[Links] 18-24 September 2019: SEXILED, Anime in Latin America, and Retweets as Endorsement

By: Anime Feminist September 24, 20190 Comments
two panel shot of Mangetsu and Shingetsu from GRANBELM looking to the side in shock

AniFem Round-Up

REMINDER: This month the team is republishing classic feature articles in order to give the team time to focus on implementing the site redesign.

[Feature] REAL and portrayals of disability

Mitch Finzel lays out the highs and lows of the long-running sports manga about wheelchair-using basketball players.

[Feature] Does anime believe women? Three depictions of sexual harassment in fiction

A contributor looks at the importance of visual and narrative framing and the harmful implications behind the high number of false accusation narratives in anime.

[AniFemTalk] What’s your favorite Summer 2019 anime?

One last look back before we move forward.

Beyond AniFem

When Every Game is Hard Mode (Gamers with Jobs, Colleen Hannon)

On the everyday accessibility issues faced by disabled gamers, few of which have accommodations.

It’s not rocket surgery. Some developers have put thought into this. Dishonored 2 has a great model for allowing each user to customize the difficulty of the challenge they are looking to face. And it doesn’t even have to be that granular. The Kingdom Hearts games have a great way of disassociating different game styles away from some sort of better/worse hierarchy—they’re just different ways to play, and all it takes is answering a couple questions while you’re building your character.

I get it: finishing a hard game is a point of pride. I take pride in having completed the original Dark Souls. But I also take pride in not dying at the crashed airplane in the swamp part of Left for Dead 2 on easy mode (razzle-frazzin’ mud men…). In any case, whether or not I can be prideful shouldn’t have any bearing on this discussion. I don’t understand how me finishing a game on a different mode in any way invalidates the achievement of anyone else finishing it on whatever mode they chose.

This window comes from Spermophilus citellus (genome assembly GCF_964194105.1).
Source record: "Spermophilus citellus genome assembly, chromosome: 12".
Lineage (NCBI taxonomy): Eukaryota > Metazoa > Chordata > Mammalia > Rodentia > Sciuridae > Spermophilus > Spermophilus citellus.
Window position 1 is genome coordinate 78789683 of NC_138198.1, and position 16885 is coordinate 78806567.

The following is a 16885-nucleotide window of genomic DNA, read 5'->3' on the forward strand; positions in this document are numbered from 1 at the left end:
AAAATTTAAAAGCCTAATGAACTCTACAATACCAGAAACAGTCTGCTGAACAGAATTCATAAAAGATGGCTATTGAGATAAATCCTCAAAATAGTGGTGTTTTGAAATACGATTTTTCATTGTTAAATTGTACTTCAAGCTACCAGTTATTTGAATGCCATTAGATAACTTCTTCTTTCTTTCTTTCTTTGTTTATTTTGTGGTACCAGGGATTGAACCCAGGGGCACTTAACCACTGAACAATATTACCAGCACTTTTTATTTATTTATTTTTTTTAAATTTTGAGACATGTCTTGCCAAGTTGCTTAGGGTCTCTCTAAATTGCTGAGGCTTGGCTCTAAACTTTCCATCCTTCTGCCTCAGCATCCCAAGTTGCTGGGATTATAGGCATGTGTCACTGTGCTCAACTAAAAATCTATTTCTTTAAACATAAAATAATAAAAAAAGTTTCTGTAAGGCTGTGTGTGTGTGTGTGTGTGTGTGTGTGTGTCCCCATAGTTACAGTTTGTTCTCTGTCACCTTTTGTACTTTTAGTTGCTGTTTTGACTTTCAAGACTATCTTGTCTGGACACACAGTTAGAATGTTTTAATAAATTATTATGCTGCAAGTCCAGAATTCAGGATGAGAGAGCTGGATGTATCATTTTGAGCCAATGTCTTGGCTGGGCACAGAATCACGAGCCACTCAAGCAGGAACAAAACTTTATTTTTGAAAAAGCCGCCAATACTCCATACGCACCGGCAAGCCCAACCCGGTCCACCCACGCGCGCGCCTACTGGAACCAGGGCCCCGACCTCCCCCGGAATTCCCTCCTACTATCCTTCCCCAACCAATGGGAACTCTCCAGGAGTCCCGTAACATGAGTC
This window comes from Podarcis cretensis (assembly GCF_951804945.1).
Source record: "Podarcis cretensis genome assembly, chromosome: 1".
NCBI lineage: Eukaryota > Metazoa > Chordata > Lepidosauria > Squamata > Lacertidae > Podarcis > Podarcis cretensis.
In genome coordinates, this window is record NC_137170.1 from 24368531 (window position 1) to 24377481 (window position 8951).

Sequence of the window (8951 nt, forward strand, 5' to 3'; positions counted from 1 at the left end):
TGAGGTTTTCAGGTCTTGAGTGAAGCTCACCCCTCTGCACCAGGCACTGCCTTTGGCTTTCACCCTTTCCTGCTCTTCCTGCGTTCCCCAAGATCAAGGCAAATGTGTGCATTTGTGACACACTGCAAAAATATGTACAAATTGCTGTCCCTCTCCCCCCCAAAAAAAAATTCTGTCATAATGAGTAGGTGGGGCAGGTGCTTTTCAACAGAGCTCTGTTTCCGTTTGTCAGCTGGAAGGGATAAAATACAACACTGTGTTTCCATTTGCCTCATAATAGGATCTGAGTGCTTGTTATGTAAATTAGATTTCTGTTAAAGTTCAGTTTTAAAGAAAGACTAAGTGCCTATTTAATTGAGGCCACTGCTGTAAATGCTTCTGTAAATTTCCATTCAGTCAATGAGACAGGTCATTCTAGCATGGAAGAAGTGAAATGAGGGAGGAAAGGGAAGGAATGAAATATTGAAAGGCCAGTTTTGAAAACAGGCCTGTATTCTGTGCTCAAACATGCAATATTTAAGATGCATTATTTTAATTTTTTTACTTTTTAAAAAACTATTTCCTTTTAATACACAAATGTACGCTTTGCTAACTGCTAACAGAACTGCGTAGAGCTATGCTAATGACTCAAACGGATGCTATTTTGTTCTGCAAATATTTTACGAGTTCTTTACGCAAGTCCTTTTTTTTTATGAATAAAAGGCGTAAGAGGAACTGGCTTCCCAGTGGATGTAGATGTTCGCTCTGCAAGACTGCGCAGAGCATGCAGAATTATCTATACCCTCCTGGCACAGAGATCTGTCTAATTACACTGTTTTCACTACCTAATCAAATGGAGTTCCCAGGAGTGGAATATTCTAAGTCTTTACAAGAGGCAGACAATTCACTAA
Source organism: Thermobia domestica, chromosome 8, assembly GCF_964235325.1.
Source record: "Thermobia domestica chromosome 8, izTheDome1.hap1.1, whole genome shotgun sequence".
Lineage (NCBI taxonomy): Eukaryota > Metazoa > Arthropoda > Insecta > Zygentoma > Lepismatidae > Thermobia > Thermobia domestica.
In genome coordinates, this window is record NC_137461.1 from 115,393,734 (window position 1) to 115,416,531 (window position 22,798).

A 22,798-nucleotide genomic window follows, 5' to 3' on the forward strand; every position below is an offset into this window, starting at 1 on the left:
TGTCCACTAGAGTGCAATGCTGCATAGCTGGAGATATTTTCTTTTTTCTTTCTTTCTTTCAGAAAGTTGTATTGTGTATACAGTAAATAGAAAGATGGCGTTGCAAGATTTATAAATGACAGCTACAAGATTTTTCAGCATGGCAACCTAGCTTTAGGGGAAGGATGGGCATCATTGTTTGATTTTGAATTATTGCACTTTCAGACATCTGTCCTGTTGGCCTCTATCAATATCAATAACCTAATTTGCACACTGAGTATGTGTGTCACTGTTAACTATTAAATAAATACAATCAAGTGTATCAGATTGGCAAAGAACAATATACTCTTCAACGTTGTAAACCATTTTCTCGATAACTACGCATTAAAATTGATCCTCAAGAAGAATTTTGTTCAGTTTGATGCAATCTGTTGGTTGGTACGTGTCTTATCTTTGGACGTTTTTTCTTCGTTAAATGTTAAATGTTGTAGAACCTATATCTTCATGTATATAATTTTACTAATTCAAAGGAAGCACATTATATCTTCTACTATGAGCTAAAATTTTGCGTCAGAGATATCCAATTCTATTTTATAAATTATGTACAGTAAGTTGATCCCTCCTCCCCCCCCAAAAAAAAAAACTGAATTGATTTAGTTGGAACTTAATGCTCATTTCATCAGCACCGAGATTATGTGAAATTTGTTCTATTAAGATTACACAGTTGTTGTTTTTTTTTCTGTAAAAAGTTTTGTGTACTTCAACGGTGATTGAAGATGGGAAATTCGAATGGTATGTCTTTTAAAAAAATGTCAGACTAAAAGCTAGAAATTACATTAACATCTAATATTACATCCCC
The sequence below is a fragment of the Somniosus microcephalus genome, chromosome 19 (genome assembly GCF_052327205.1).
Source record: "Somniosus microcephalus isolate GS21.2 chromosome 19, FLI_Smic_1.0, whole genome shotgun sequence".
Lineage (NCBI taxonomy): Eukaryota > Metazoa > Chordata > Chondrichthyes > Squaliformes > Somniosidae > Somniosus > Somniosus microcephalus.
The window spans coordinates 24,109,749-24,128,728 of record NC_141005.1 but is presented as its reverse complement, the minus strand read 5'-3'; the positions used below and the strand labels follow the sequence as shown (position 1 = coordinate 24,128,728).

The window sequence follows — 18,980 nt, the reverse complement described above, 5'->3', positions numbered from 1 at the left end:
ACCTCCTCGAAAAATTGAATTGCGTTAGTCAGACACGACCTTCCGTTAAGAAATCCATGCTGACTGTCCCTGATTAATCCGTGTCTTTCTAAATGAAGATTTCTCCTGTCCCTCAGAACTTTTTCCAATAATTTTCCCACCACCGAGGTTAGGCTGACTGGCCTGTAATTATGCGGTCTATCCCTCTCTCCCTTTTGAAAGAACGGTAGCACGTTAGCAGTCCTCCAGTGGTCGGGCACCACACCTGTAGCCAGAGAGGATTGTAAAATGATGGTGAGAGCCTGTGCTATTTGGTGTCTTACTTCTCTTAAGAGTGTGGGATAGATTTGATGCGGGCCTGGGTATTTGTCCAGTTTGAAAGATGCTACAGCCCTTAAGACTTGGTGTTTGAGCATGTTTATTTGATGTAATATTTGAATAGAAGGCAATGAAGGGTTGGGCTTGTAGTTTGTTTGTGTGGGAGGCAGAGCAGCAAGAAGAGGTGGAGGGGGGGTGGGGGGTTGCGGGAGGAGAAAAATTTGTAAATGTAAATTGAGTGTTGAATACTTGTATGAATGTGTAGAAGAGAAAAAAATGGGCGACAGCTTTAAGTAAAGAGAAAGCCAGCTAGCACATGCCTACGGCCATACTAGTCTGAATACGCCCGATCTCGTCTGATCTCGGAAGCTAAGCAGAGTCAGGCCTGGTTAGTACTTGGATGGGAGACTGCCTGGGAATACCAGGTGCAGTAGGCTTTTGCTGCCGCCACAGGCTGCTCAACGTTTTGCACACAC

Anime trolls tried to silence a #MeToo campaign with legal threats — and got shut down hard (The Verge, Meredith Rose)

While most of the charges have been dismissed as frivolous, it hasn’t stopped Mignogna supporters from sending threats to the defense team and judge.

Rial, Marchi, and others got their day in court on September 6th. The judge dismissed all claims against Marchi, and all but a few against Rial, entertainment company FUNimation, and one other defendant, most of which were later forced into mediation. The basis? Texas’ anti-SLAPP law.

But while legal protections could stop the defamation claims cold, they couldn’t do much about the harassment, which only got more intense after the judge dismissed most of the claims. “When everything was dismissed—suddenly they’re not ok with the courts deciding,” Marchi says. “And we’ve had several threats [saying] that justice is down the barrel of a gun.”

Mignogna fans have resorted to brigading the presiding judge’s Facebook page (which has been inactive for almost a decade) and sending threatening emails to the court. “Judge Chupp is a braindead moron and I sincerely hope someone accuses him of rape,” read one email presented by local police. “When people start uprising [sic] I hope your court is the first thing targeted.”

Partying Up with BlackKrystel: Interview with an Emerging Star (Black Nerd Problems, Oona Sura)

A short interview with the up-and-coming cosplayer and gamer.

BNP: Do you incorporate any socio-political commentary in your work? If so, does it ever get controversial?

BK: I don’t incorporate that in my work because what I do is about celebrating and sharing my passions, but I will never shy away from any social-political conversations. I go out of my way to make sure my opinions are heard regardless if it gets controversial.

BNP: If you could pit two video game characters against each other in a kitchen brawl, who would they be and why?